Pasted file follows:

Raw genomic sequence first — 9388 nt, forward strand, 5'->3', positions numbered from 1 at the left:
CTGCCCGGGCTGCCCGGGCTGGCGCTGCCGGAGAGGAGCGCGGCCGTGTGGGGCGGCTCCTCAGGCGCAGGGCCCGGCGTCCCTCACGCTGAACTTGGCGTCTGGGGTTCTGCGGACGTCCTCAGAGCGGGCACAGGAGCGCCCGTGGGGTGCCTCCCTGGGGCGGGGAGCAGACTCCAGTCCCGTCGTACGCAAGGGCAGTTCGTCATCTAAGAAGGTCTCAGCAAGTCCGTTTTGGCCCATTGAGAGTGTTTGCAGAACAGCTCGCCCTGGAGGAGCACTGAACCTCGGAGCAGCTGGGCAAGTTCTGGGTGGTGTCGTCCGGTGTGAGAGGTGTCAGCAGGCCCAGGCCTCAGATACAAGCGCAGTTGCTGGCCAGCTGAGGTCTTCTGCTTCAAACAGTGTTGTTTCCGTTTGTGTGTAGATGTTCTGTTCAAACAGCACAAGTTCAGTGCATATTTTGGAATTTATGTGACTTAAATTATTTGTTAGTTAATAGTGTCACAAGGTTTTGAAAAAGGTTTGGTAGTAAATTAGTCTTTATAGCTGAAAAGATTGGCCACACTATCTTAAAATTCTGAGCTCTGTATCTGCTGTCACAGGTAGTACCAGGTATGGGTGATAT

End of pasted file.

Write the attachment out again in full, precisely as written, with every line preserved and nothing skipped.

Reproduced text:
Raw genomic sequence first — 9388 nt, forward strand, 5'->3', positions numbered from 1 at the left:
CTGCCCGGGCTGCCCGGGCTGGCGCTGCCGGAGAGGAGCGCGGCCGTGTGGGGCGGCTCCTCAGGCGCAGGGCCCGGCGTCCCTCACGCTGAACTTGGCGTCTGGGGTTCTGCGGACGTCCTCAGAGCGGGCACAGGAGCGCCCGTGGGGTGCCTCCCTGGGGCGGGGAGCAGACTCCAGTCCCGTCGTACGCAAGGGCAGTTCGTCATCTAAGAAGGTCTCAGCAAGTCCGTTTTGGCCCATTGAGAGTGTTTGCAGAACAGCTCGCCCTGGAGGAGCACTGAACCTCGGAGCAGCTGGGCAAGTTCTGGGTGGTGTCGTCCGGTGTGAGAGGTGTCAGCAGGCCCAGGCCTCAGATACAAGCGCAGTTGCTGGCCAGCTGAGGTCTTCTGCTTCAAACAGTGTTGTTTCCGTTTGTGTGTAGATGTTCTGTTCAAACAGCACAAGTTCAGTGCATATTTTGGAATTTATGTGACTTAAATTATTTGTTAGTTAATAGTGTCACAAGGTTTTGAAAAAGGTTTGGTAGTAAATTAGTCTTTATAGCTGAAAAGATTGGCCACACTATCTTAAAATTCTGAGCTCTGTATCTGCTGTCACAGGTAGTACCAGGTATGGGTGATAT